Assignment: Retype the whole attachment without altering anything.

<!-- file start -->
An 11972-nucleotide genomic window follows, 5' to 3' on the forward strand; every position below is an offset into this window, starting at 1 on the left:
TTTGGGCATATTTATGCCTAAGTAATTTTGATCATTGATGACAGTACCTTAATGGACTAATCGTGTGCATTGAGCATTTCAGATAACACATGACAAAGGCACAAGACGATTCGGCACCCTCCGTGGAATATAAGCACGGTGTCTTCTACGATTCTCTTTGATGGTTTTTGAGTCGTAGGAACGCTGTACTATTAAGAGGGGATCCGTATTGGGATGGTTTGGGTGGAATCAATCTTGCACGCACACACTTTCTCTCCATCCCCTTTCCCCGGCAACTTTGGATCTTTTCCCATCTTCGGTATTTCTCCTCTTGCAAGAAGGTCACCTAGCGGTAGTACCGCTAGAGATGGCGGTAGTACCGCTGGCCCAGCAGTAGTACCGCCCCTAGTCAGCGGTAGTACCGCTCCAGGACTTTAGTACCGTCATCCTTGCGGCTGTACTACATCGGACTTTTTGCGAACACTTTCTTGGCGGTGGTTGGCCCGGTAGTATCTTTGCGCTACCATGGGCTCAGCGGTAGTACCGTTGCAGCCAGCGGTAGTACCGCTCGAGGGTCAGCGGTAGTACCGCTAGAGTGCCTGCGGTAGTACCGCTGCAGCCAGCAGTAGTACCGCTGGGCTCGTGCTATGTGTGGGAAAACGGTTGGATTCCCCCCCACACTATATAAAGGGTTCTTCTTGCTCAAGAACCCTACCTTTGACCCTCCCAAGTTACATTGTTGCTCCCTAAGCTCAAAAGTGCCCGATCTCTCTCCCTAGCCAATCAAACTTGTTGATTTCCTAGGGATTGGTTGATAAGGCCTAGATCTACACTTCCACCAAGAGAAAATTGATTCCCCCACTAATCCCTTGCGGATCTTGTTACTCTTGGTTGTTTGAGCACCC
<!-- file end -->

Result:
An 11972-nucleotide genomic window follows, 5' to 3' on the forward strand; every position below is an offset into this window, starting at 1 on the left:
TTTGGGCATATTTATGCCTAAGTAATTTTGATCATTGATGACAGTACCTTAATGGACTAATCGTGTGCATTGAGCATTTCAGATAACACATGACAAAGGCACAAGACGATTCGGCACCCTCCGTGGAATATAAGCACGGTGTCTTCTACGATTCTCTTTGATGGTTTTTGAGTCGTAGGAACGCTGTACTATTAAGAGGGGATCCGTATTGGGATGGTTTGGGTGGAATCAATCTTGCACGCACACACTTTCTCTCCATCCCCTTTCCCCGGCAACTTTGGATCTTTTCCCATCTTCGGTATTTCTCCTCTTGCAAGAAGGTCACCTAGCGGTAGTACCGCTAGAGATGGCGGTAGTACCGCTGGCCCAGCAGTAGTACCGCCCCTAGTCAGCGGTAGTACCGCTCCAGGACTTTAGTACCGTCATCCTTGCGGCTGTACTACATCGGACTTTTTGCGAACACTTTCTTGGCGGTGGTTGGCCCGGTAGTATCTTTGCGCTACCATGGGCTCAGCGGTAGTACCGTTGCAGCCAGCGGTAGTACCGCTCGAGGGTCAGCGGTAGTACCGCTAGAGTGCCTGCGGTAGTACCGCTGCAGCCAGCAGTAGTACCGCTGGGCTCGTGCTATGTGTGGGAAAACGGTTGGATTCCCCCCCACACTATATAAAGGGTTCTTCTTGCTCAAGAACCCTACCTTTGACCCTCCCAAGTTACATTGTTGCTCCCTAAGCTCAAAAGTGCCCGATCTCTCTCCCTAGCCAATCAAACTTGTTGATTTCCTAGGGATTGGTTGATAAGGCCTAGATCTACACTTCCACCAAGAGAAAATTGATTCCCCCACTAATCCCTTGCGGATCTTGTTACTCTTGGTTGTTTGAGCACCC